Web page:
Spring 2018 MATH 202B 001 LEC

Introduction to Topology and Analysis
001 LECTuTh 09:30AM - 10:59AMCory 289Marc A Rieffel26726
UnitsEnrollment Status
Additional Information: 

Prerequisites: Math 202A and Math 110

Description: Measure and integration. Product measures and Fubini-type theorems. Signed measures; Hahn and Jordan decompositions. Radon-Nikodym theorem. Integration on the line and in Rn. Differentiation of the integral. Hausdorff measures. Fourier transform. Introduction to linear topological spaces, Banach spaces and Hilbert spaces. Banach-Steinhaus theorem; closed graph theorem. Hahn-Banach theorem. Duality; the dual of LP. Measures on locally compact spaces; the dual of C(X). Weak and weak-* topologies; Banach-Alaoglu theorem. Convexity and the Krein-Milman theorem. Additional topics chosen may include compact operators, spectral theory of compact operators, and applications to integral equations.

Office: 811 Evans

Office Hours: TBA

Recommended Text: Real and Functional Analysis 3rd ed. by Serge Lang, Springer-VerlagBasic Real Analysis by Anthony Knapp. Advanced Real Analysis by Anthony Knapp.  My understanding is that through an agreement between UC and Springer, chapters of the Lang text and the Knapp texts are available for free download by students. See the course webpage for the links to them. For those who have used the text Real Analysis by Folland for Math 202A, that text can also be quite useful for parts of Math 202B. 

 Comments: We will continue on from wherever this Fall's Math 202A ends, to develop the theory of measure and integration.We will also develop more general topology as needed. A major further subject will be an introduction to functional analysis, which consists of methods for dealing with infinite-dimensional topological vector spaces and linear operators on them. This will use both the general topology and the measure and integration that has been covered. It has wide applications, for example to harmonic analysis, partial differential equations, analysis on manifolds, and quantum physics. Some of the items we will discuss are Banach spaces, the closed-graph theorem,  the Hahn-Banach theorem and duality, duals of classical Banach spaces, weak topologies, the Alaoglu theorem, convexity and the Krein-Milman theorem. We will also discuss further related topics if time allows. In my lectures I will try to give well-motivated careful presentations of the material.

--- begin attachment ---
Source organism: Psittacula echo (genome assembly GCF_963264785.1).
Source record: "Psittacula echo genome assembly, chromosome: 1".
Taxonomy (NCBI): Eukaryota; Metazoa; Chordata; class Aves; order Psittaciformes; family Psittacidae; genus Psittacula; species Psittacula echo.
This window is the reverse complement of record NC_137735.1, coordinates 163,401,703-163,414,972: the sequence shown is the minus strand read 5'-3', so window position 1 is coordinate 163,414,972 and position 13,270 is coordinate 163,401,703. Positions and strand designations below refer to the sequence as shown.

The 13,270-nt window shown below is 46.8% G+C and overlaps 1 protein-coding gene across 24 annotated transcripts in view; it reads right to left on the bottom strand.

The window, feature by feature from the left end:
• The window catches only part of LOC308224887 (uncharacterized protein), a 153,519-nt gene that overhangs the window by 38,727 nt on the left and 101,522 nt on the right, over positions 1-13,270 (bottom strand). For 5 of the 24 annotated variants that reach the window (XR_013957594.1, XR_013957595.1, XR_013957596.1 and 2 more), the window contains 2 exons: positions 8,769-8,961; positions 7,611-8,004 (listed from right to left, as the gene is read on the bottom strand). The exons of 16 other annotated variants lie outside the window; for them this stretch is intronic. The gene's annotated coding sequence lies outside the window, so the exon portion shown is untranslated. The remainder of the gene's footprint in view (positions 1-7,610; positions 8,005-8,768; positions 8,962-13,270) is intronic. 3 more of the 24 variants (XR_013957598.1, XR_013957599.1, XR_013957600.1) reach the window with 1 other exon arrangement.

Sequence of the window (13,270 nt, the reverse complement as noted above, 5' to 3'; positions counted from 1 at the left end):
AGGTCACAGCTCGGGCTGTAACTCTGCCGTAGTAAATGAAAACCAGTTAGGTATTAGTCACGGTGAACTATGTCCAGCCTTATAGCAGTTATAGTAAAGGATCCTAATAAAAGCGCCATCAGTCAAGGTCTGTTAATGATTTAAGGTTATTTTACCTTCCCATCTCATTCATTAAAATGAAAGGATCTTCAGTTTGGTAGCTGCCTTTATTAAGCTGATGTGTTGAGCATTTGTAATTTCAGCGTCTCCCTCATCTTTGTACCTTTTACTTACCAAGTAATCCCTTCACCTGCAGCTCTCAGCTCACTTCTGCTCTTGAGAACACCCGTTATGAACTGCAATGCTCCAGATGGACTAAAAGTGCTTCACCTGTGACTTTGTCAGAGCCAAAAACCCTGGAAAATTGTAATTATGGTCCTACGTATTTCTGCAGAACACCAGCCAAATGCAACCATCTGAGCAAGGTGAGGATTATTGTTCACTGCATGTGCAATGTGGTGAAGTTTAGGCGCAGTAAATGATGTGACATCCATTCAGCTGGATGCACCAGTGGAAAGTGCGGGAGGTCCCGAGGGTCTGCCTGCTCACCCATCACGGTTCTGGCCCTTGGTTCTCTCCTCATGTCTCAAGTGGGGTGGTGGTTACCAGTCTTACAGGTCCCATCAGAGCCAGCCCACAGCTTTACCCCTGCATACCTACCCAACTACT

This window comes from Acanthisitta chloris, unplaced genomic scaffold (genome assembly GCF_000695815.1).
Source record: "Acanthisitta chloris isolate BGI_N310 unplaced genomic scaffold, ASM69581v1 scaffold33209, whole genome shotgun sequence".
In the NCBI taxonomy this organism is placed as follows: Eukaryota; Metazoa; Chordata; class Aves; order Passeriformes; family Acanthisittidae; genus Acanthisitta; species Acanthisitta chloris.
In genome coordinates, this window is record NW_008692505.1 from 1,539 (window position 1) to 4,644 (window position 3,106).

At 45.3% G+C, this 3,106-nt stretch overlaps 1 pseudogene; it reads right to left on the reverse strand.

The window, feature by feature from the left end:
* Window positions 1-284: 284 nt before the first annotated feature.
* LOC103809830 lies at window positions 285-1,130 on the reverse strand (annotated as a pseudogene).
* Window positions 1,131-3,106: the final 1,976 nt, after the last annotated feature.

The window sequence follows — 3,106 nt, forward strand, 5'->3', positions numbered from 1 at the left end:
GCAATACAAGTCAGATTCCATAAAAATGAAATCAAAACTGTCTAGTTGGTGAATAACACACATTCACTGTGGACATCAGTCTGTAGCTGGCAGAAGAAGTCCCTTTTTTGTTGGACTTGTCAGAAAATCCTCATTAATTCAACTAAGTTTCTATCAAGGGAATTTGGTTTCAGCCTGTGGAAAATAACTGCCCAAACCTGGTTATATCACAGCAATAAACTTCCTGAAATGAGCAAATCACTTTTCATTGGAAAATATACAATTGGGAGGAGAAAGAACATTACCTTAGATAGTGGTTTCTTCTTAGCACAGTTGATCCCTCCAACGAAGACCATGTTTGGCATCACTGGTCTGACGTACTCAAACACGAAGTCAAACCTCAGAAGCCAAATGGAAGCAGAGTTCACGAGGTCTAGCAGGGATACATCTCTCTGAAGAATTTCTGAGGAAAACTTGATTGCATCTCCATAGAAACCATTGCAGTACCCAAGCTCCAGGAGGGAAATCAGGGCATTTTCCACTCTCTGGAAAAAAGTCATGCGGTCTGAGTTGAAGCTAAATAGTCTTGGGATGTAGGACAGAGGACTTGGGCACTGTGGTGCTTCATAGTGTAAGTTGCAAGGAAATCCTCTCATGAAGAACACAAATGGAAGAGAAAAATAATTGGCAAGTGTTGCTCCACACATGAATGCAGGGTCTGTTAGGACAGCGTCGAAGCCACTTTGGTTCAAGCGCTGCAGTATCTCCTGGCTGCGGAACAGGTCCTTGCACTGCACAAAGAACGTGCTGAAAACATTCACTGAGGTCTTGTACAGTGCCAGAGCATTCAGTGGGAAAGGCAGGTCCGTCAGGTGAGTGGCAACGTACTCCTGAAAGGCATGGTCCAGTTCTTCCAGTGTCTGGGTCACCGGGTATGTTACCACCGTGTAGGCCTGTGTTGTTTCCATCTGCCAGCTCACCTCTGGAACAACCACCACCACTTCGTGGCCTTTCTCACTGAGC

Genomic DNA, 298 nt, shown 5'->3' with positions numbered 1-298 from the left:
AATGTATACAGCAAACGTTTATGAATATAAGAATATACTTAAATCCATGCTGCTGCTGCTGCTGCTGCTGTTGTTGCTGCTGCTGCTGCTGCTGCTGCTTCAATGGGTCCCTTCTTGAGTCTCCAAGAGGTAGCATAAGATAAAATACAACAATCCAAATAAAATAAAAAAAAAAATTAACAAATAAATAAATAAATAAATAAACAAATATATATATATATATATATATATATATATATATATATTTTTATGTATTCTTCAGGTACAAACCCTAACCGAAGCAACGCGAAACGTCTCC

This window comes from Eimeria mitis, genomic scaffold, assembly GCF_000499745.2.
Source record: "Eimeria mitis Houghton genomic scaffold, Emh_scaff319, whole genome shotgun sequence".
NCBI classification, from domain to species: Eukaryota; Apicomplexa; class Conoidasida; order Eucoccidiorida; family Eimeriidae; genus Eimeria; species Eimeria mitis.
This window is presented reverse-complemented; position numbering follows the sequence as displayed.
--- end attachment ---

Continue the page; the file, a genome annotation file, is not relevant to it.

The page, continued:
Grading: Grading: I plan to assign roughly-weekly problem sets. Collectively they will count for 50% of the course grade. Students are strongly encouraged to discuss the problem sets and the course content with each other, but each student should write up their own solutions, reflecting their own understanding, to turn in. Even more, if students collaborate in working out solutions, or get specific help from others, they should explicitly acknowledge this help in the written work they turn in. This is general scholarly best practice. There is no penalty for acknowledging such collaboration or help. There will be a final examination on Wednesday May 9, 11:30-2:30 , which will count for 35% of the course grade. There will be a midterm exam, which will count for 15% of the course grade. There will be no early or make-up final examination. Nor will a make-up midterm exam be given; instead, if you tell me ahead of time that you must miss the midterm exam, then the final exam will count for 50% of your course grade. If you miss the midterm exam but do not tell me ahead of time, then you will need to bring me a doctor's note or equivalent in order to try to avoid a score of 0.

Accomodations: Students who need special accomodation for examinations should bring me the appropriate paperwork, and must tell me at least a week in advance of each exam what specific accomodation they need, so that I will have enough time to arrange it.

Course Webpage: math.berkeley.edu/~rieffel

The above information is subject to change.